Hospital problems 'are more complex'
"There is no doubt that we have a problem with alcohol abuse and addiction, however, this is a societal issue that requires a public health approach to tackle.
"It should not be left for emergency department staff to apply sanctions and would merely treat the symptom, not the disease.
"There are moral and ethical issues with such an approach in that it compromises the principle of a health service free at the point of delivery, and the non-judgemental value-base of nursing.
"On a practical level, it would require highly trained staff to check patients have not suffered life-threatening injuries.
"While we do need to look at how to tackle some of the problems in handling patients who come into our emergency departments in this state, charging patients is not something emergency care nurses are calling for.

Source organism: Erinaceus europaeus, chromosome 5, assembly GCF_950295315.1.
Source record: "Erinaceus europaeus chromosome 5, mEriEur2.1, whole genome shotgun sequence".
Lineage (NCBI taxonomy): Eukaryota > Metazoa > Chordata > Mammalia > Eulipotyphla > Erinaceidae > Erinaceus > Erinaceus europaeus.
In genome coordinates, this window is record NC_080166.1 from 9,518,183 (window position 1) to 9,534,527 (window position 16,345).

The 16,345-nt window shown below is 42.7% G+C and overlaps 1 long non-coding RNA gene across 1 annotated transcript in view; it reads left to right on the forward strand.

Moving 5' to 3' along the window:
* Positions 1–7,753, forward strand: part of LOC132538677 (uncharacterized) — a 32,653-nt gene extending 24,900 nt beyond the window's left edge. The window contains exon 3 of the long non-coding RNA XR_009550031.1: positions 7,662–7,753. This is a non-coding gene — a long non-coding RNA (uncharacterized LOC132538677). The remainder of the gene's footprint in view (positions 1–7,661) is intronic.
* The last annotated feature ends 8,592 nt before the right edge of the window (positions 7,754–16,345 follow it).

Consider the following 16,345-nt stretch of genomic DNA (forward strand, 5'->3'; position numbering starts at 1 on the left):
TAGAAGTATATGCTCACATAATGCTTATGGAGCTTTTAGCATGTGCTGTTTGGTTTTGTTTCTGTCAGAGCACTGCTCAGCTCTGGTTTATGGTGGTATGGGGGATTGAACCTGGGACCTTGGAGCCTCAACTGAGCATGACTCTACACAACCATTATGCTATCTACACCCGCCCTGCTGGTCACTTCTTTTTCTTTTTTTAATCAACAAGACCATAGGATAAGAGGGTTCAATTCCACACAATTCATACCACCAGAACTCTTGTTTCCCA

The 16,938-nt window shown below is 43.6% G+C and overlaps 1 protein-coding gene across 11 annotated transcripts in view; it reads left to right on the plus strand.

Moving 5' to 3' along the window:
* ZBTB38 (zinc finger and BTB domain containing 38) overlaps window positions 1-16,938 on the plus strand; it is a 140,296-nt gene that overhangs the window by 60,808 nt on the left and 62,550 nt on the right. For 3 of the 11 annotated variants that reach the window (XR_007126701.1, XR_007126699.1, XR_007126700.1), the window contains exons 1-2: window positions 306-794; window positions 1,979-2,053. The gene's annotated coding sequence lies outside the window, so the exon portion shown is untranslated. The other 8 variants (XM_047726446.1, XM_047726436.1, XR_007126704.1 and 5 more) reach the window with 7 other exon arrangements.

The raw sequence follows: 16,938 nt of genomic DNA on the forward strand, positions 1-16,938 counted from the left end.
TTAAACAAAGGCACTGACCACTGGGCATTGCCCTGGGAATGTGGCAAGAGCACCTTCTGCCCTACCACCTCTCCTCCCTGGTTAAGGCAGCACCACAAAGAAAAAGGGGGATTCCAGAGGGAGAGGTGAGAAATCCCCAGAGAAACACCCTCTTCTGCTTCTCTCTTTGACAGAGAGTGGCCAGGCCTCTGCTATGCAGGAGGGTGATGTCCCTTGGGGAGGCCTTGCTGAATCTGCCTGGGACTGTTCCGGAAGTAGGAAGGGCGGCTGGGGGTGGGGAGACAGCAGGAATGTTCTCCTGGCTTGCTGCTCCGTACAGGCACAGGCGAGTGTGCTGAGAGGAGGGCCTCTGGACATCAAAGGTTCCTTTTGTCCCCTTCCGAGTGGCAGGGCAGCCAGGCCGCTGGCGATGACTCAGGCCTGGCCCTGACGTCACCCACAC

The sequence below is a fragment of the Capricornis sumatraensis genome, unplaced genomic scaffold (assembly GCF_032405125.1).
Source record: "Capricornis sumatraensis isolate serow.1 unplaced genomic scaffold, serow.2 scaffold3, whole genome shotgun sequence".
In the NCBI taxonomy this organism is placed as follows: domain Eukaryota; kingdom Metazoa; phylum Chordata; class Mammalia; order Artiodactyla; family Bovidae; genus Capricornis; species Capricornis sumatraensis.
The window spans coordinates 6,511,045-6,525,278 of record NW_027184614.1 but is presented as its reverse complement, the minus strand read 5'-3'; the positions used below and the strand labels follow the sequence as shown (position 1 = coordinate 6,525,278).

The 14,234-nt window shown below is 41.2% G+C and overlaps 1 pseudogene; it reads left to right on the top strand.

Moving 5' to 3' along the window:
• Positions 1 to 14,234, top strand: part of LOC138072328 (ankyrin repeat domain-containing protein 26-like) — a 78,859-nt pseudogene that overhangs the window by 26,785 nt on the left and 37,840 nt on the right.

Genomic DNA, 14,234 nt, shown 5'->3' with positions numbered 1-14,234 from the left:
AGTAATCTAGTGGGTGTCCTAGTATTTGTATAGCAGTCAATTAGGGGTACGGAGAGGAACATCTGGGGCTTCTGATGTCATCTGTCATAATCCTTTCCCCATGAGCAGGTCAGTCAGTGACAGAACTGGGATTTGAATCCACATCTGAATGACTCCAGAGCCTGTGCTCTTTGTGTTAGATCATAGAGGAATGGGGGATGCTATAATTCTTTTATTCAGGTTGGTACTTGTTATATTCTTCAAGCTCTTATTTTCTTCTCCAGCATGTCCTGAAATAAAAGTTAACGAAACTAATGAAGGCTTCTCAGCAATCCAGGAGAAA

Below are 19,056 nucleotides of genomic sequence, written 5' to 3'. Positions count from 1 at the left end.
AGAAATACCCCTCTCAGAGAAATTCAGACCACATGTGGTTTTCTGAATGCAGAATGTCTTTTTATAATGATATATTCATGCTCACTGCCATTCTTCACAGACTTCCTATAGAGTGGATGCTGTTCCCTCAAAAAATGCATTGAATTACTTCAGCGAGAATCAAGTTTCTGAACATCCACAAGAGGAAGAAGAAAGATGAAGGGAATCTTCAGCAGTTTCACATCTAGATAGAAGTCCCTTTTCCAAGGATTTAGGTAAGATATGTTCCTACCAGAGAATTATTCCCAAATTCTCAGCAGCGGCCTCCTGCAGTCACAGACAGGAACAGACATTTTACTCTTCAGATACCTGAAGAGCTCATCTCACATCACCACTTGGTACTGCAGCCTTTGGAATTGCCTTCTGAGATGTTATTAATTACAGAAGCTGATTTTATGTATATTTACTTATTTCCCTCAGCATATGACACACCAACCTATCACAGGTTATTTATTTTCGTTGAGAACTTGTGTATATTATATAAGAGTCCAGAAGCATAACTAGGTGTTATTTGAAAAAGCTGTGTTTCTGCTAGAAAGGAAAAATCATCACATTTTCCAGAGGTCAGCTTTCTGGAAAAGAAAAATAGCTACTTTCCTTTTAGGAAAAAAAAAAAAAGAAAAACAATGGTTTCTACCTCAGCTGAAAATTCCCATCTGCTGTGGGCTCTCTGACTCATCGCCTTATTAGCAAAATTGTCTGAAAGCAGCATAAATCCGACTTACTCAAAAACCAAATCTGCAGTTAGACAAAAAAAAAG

"The problems facing emergency departments here are more complex than this issue alone.
"Our message for health service leaders is to engage with and act upon the concerns of frontline staff in highlighting the problems and in implementing the solutions that nurses and other health professionals can bring about.
"Transforming Your Care was supposed to relieve pressures on emergency departments by providing alternative 24/7 points of access to health care, particularly for older people with long-term conditions, in order to avoid unnecessary hospital attendance.
"To date, these alternative services are either just not there or are actually being reduced."
- Janice Smyth, Director of the RCN in Northern Ireland.